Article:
This afternoon I spent 4 hours doing tedious, time-consuming, boring work. It had to be done. I could not delegate it. It will form part of a package that will be outstanding and beautiful however. There are times in our work when we have to “clean the latrines”. Today was my day. I took a nap, started at 2 pm, and promised myself that I would keep working at it until it was done or 6 pm. And it is done. Are you willing to spend the required time doing drudge work? Don’t let all your time — or even a lot of it — slip in that direction. But a helpful saying from the famous athlete Jerry Rice might help: “Today I will do what others won’t, so tomorrow I can accomplish what others can’t.” Finish the tedious work, if it helps to make a beautiful product.
Recently we returned from vacation at the beach — a beautiful week with no emails and no phone calls, and lots of family time. Now comes Fall. For me as a professor, that means school schedules for my family, and courses and students at Penn State. In short, a lot more discipline and deadlines will be needed. And I can’t wait. There is a time for relaxing, but there is a time for digging in, for working hard, for excelling at something you love to do. Knowing that the seasons come and go helps me to stay tenacious toward my dream. In times of battle, I know there are times of relaxation coming, and in times of reflection and revitalization, I know that I will soon be able to jump back into the battle with gusto. Yes, invite the seasons!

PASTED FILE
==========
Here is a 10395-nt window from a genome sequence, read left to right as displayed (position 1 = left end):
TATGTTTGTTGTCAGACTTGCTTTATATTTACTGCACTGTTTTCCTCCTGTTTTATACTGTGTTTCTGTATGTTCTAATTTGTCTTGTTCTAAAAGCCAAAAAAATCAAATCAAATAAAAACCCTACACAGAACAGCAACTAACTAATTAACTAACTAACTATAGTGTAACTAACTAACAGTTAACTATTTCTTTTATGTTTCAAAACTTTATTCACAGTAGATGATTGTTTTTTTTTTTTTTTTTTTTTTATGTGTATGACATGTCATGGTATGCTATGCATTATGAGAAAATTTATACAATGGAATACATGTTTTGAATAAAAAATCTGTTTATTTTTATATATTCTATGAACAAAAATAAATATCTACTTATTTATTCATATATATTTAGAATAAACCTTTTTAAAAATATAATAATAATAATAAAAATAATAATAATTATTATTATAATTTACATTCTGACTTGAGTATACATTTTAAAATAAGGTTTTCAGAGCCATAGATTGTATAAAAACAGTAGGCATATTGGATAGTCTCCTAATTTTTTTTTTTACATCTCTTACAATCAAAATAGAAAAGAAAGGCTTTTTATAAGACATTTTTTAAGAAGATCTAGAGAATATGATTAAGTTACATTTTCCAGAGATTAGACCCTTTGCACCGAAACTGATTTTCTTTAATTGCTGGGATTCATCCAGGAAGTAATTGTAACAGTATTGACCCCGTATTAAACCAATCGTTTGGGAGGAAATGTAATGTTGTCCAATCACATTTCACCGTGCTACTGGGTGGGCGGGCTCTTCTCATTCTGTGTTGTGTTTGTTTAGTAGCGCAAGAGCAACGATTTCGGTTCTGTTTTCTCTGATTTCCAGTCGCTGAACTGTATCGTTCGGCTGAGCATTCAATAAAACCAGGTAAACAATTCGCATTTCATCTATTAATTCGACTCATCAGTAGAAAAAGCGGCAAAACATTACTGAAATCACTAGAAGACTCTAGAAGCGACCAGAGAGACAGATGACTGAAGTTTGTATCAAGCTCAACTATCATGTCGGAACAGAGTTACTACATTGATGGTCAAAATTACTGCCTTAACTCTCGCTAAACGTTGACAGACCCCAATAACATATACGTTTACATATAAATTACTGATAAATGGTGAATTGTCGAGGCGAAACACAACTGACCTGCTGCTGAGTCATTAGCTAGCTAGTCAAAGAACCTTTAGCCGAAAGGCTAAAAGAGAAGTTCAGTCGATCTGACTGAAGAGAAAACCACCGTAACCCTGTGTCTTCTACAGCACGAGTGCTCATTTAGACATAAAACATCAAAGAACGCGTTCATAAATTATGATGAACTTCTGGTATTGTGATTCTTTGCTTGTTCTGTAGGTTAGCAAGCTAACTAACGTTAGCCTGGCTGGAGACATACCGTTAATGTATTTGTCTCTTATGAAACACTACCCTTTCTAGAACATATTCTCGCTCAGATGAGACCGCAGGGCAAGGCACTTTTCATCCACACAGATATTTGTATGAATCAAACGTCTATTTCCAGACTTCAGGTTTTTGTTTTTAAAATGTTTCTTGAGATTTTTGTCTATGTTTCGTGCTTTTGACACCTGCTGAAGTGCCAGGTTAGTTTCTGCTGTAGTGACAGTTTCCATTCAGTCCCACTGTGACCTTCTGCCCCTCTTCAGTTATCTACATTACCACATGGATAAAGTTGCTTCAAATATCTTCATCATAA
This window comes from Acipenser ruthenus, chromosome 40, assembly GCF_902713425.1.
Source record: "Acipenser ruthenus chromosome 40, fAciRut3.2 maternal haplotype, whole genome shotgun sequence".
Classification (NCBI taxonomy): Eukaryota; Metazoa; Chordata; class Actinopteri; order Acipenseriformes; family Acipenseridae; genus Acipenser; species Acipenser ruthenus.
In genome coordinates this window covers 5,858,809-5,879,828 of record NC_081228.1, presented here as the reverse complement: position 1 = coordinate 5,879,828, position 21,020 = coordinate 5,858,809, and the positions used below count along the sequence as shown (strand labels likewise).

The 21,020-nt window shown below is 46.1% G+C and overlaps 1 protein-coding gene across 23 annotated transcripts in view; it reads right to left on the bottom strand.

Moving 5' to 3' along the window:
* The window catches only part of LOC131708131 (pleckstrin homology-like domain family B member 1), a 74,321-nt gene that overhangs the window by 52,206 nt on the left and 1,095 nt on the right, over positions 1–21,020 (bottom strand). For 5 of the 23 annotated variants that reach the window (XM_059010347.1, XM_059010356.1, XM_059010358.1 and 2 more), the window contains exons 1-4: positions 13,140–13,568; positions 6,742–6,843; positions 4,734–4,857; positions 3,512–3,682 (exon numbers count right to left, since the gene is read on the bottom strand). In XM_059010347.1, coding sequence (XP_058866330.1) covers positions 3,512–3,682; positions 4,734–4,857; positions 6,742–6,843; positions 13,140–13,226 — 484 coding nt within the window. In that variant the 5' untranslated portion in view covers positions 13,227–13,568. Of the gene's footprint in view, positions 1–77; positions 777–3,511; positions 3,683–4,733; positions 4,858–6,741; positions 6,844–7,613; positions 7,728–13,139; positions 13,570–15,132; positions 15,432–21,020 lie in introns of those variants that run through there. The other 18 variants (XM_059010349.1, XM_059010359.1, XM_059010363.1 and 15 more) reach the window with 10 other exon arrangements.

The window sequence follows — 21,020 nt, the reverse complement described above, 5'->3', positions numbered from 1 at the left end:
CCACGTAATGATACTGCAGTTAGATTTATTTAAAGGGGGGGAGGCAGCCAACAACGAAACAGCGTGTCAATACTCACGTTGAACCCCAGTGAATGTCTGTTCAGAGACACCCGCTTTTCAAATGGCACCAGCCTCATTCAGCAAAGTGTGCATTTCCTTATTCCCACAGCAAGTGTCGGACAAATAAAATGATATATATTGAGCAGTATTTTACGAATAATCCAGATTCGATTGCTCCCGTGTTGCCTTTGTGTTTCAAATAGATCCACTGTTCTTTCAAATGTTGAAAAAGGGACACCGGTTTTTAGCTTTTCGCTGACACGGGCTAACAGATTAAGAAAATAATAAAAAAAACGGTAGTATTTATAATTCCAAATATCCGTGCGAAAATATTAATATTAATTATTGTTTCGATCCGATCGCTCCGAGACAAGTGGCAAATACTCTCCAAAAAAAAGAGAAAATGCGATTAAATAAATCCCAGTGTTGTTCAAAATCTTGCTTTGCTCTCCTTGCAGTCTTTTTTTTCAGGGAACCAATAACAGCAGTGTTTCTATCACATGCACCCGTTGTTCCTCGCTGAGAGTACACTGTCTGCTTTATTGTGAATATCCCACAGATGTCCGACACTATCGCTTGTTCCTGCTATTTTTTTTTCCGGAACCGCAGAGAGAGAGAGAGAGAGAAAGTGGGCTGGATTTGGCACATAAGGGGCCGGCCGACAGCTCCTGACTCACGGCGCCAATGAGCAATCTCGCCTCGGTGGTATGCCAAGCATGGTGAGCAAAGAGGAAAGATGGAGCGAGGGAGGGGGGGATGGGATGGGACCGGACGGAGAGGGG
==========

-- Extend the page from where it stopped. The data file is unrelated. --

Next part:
Tonight my wife and I took my daughter to an orientation evening for middle school, where she will start this Fall 2014. Strangely, I enjoyed the experience … I think because I knew I would not be GRADED! Seeing the tech room, the computers, the 3D printers, the gymnasium, the music room — they made me want to learn! What ideas do we have for education that uses assessment meant for helping students, rather than for sorting or ranking them? How can we guide students toward self-assessment, that uses other people’s input as the students see best? Ideas?
By meeting in the hallways with colleagues, we have come up with serendipitous ideas. These ideas are usually within our domain of expertise. These I think of as “micro-serendipity” (microS). On the other hand, by meeting for lunches — or even retreats — with people from other disciplines, we have come up with more significant, broader, potentially-higher-impact ideas. These I think of as “macro-serendipity” (macroS). MicroS advances the ideas in a given field, in ways that are usually somewhat predictable and frequently important. MacroS can create a new field. Both microS and macroS are important, at the right time. Are you doing one, and need to try the other more often?